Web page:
Philosophy of Science Meets the Statistics Wars

[From the Cambridge University Press website promoting Deborah Mayo’s new book, Statistical Inference as Severe Testing: How to Get Beyond the Statistics Wars]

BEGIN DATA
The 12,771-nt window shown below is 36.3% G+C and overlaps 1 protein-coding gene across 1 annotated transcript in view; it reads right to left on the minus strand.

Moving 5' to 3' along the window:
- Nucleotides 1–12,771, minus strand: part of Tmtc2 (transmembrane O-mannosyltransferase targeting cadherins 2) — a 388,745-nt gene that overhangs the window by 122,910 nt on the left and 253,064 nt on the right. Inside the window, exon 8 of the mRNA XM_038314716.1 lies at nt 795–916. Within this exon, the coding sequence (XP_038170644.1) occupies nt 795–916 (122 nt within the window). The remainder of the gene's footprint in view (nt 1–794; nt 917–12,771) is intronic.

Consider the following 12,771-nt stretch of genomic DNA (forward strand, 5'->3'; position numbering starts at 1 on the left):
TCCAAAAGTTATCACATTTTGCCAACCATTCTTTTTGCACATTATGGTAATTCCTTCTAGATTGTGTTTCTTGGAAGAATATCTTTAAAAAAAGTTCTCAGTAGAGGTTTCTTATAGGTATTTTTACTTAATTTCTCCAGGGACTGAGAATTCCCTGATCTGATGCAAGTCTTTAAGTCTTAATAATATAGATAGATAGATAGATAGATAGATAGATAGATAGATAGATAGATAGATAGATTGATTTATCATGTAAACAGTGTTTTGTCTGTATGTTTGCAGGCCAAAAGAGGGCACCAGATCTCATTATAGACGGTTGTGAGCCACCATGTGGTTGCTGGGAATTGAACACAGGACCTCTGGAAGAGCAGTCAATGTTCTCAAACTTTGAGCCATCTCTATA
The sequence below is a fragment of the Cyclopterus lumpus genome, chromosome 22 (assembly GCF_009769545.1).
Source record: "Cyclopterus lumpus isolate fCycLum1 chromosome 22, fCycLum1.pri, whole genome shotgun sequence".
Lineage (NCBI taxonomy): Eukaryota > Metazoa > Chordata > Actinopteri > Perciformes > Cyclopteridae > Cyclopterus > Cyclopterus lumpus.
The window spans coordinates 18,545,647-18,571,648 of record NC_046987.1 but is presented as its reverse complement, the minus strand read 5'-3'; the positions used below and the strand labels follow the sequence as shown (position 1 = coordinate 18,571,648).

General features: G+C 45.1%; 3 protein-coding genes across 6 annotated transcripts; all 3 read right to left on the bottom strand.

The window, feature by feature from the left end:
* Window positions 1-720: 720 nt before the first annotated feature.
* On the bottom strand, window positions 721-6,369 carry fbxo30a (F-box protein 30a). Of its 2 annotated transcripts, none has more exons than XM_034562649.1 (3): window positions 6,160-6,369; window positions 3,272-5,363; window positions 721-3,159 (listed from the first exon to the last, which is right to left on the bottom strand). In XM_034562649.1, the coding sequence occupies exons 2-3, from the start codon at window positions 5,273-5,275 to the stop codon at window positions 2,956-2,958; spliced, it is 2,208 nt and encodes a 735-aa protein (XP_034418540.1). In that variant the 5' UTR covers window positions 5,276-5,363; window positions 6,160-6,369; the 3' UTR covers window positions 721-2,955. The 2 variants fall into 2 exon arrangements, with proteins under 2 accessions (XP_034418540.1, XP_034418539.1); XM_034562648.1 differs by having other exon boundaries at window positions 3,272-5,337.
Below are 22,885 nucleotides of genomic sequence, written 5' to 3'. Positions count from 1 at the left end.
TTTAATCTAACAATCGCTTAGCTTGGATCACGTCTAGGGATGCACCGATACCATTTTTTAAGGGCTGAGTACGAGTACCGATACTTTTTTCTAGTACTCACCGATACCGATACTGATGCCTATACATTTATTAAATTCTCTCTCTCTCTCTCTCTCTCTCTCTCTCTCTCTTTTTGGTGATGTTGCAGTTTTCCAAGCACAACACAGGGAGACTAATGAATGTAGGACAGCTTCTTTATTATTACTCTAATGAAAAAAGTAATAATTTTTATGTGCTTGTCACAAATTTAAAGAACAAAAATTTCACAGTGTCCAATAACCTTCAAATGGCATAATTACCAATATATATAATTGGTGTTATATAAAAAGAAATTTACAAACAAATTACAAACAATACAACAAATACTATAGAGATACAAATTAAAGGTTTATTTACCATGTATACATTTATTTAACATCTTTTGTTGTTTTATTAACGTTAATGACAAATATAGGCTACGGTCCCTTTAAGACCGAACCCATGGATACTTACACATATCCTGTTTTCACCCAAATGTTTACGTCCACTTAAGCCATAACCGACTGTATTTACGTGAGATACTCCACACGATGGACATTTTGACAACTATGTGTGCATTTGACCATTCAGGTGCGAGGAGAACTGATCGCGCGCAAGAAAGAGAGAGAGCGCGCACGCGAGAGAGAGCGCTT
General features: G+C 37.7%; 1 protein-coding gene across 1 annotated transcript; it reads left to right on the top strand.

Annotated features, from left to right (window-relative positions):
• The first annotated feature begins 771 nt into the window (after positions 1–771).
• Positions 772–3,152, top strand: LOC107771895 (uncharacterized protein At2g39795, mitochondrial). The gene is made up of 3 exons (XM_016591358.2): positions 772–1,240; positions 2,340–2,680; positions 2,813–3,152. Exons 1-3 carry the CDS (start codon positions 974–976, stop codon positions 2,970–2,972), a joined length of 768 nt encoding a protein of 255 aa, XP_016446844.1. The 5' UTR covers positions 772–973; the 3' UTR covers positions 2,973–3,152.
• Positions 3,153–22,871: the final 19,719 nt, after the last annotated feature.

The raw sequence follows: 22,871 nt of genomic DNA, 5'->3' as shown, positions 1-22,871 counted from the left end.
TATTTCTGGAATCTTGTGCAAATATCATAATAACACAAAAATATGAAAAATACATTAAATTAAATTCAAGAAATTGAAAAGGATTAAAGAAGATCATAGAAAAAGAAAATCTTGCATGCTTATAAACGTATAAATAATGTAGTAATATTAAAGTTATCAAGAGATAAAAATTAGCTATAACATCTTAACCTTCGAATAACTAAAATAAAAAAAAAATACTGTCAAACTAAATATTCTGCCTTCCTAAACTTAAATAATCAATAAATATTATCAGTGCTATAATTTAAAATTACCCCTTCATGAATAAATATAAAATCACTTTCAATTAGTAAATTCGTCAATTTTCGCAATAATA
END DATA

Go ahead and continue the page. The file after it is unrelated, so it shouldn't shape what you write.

“Mounting failures of replication in social and biological sciences give a new urgency to critically appraising proposed reforms. This book pulls back the cover on disagreements between experts charged with restoring integrity to science. It denies two pervasive views of the role of probability in inference: to assign degrees of belief, and to control error rates in a long run. If statistical consumers are unaware of assumptions behind rival evidence reforms, they can’t scrutinize the consequences that affect them (in personalized medicine, psychology, etc.). The book sets sail with a simple tool: if little has been done to rule out flaws in inferring a claim, then it has not passed a severe test. Many methods advocated by data experts do not stand up to severe scrutiny and are in tension with successful strategies for blocking or accounting for cherry picking and selective reporting. Through a series of excursions and exhibits, the philosophy and history of inductive inference come alive. Philosophical tools are put to work to solve problems about science and pseudoscience, induction and falsification.”

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